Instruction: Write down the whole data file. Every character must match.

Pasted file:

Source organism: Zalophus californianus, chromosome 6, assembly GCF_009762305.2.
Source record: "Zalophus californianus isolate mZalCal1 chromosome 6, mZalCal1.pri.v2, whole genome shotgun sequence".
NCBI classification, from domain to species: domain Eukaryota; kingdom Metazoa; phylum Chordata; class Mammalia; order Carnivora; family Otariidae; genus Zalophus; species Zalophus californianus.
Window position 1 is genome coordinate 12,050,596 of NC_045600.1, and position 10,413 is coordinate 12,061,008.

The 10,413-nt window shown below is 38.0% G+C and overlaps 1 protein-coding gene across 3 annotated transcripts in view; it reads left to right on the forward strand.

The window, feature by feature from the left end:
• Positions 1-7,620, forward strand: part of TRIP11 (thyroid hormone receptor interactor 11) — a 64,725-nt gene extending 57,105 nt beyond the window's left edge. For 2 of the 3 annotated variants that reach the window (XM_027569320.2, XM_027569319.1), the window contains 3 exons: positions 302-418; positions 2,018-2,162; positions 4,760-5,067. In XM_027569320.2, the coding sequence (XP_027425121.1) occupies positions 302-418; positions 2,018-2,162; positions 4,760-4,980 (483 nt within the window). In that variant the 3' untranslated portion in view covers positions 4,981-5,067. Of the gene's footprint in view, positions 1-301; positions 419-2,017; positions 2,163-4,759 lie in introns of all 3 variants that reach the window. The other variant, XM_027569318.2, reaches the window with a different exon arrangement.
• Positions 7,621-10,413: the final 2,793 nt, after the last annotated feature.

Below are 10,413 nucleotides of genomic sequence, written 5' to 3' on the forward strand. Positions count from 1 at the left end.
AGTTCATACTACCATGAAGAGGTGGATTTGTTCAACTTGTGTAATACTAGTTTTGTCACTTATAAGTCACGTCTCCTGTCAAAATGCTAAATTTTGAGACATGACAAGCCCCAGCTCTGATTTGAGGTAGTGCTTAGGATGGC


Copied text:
Source organism: Zalophus californianus, chromosome 6, assembly GCF_009762305.2.
Source record: "Zalophus californianus isolate mZalCal1 chromosome 6, mZalCal1.pri.v2, whole genome shotgun sequence".
NCBI classification, from domain to species: domain Eukaryota; kingdom Metazoa; phylum Chordata; class Mammalia; order Carnivora; family Otariidae; genus Zalophus; species Zalophus californianus.
Window position 1 is genome coordinate 12,050,596 of NC_045600.1, and position 10,413 is coordinate 12,061,008.

The 10,413-nt window shown below is 38.0% G+C and overlaps 1 protein-coding gene across 3 annotated transcripts in view; it reads left to right on the forward strand.

The window, feature by feature from the left end:
• Positions 1-7,620, forward strand: part of TRIP11 (thyroid hormone receptor interactor 11) — a 64,725-nt gene extending 57,105 nt beyond the window's left edge. For 2 of the 3 annotated variants that reach the window (XM_027569320.2, XM_027569319.1), the window contains 3 exons: positions 302-418; positions 2,018-2,162; positions 4,760-5,067. In XM_027569320.2, the coding sequence (XP_027425121.1) occupies positions 302-418; positions 2,018-2,162; positions 4,760-4,980 (483 nt within the window). In that variant the 3' untranslated portion in view covers positions 4,981-5,067. Of the gene's footprint in view, positions 1-301; positions 419-2,017; positions 2,163-4,759 lie in introns of all 3 variants that reach the window. The other variant, XM_027569318.2, reaches the window with a different exon arrangement.
• Positions 7,621-10,413: the final 2,793 nt, after the last annotated feature.

Below are 10,413 nucleotides of genomic sequence, written 5' to 3' on the forward strand. Positions count from 1 at the left end.
AGTTCATACTACCATGAAGAGGTGGATTTGTTCAACTTGTGTAATACTAGTTTTGTCACTTATAAGTCACGTCTCCTGTCAAAATGCTAAATTTTGAGACATGACAAGCCCCAGCTCTGATTTGAGGTAGTGCTTAGGATGGC